About a two hour drive away you can visit “The Edge of the World”. This is a well-known stop in the desert for Saudis and foreigners alike. Although it is never busy. An unmarked road through the desert from the highway ends above an endless desert lined with massive stone pillars. Such pillars can easily be imagined far under the sea before the rift in the earth’s crust separated the Arabian Peninsula from Africa.
Farther east, in Dammam, the dunes rise high into the sky, where you can play in the world’s largest sandbox. The sand is soft and smooth, unlike much of the desert around Riyadh where the sand is often interwoven with stones and rocks. However, both are equally beautiful.
USE HOSPITALITY AND TRADITIONAL MARKETS
But there is more to Saudi Arabia than the desert and the beautiful faces of camels. It is a land of legendary hospitality. A place where people want to share their culture, food, history and conversation.
You will be treated to Bedouin hospitality, which traditionally begins with dates and small Arabic cups in a three-sided tent. Then a communal meal is served, where everyone sits on the floor on colorful rugs and shares rice and lap-roasted lamb.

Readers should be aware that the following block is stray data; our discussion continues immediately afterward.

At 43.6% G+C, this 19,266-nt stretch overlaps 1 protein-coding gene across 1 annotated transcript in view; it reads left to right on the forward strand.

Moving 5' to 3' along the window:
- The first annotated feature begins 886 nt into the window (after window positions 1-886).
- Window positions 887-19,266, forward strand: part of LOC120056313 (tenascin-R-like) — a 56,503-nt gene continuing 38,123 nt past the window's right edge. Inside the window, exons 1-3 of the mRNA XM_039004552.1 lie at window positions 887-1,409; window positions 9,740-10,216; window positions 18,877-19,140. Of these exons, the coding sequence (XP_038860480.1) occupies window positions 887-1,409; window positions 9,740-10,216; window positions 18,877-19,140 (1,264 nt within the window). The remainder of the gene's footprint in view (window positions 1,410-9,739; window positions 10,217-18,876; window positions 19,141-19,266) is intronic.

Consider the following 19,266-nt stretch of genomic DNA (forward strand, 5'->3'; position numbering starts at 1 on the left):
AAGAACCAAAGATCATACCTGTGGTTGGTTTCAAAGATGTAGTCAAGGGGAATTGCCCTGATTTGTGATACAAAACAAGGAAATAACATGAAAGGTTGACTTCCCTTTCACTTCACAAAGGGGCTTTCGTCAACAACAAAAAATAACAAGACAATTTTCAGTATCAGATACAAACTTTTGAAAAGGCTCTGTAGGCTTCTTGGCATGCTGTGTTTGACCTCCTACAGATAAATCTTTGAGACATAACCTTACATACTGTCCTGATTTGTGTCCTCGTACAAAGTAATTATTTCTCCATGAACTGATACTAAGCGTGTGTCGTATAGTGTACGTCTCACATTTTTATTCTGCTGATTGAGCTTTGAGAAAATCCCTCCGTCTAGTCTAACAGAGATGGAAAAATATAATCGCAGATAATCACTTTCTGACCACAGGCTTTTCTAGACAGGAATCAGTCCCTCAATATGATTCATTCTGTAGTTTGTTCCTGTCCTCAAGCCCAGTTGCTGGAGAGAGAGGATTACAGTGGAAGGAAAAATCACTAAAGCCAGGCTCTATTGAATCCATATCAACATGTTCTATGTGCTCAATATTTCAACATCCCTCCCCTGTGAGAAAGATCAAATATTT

A visit to the souq, a traditional market, is a must. You’ll find everything from fresh fruit and vegetables to shops full of trinkets. In addition, antique silver jewelry and handmade gold necklaces, earrings and bracelets.
Sure, merchants will “…offer you a special price today” on anything you want to buy (but without negotiating the gold price).
Chances are, you’ll come home with a handwoven rug whose colors are too good to leave behind. Or maybe a gold necklace or earrings that remind you of a shopkeeper who takes the time to offer you sweet mint tea and chat about jewelry design.
VISION 2030 ACTION FOR FORMAL CHANGE
Crown Prince Mohammed bin Salman al Saud opened Saudi Arabia to tourists in 2019 as part of his Vision 2030 program to lead his country into the 21st century. Probably also in the understanding that the supply of oil is dwindling and that tourism could provide much-needed income in the future.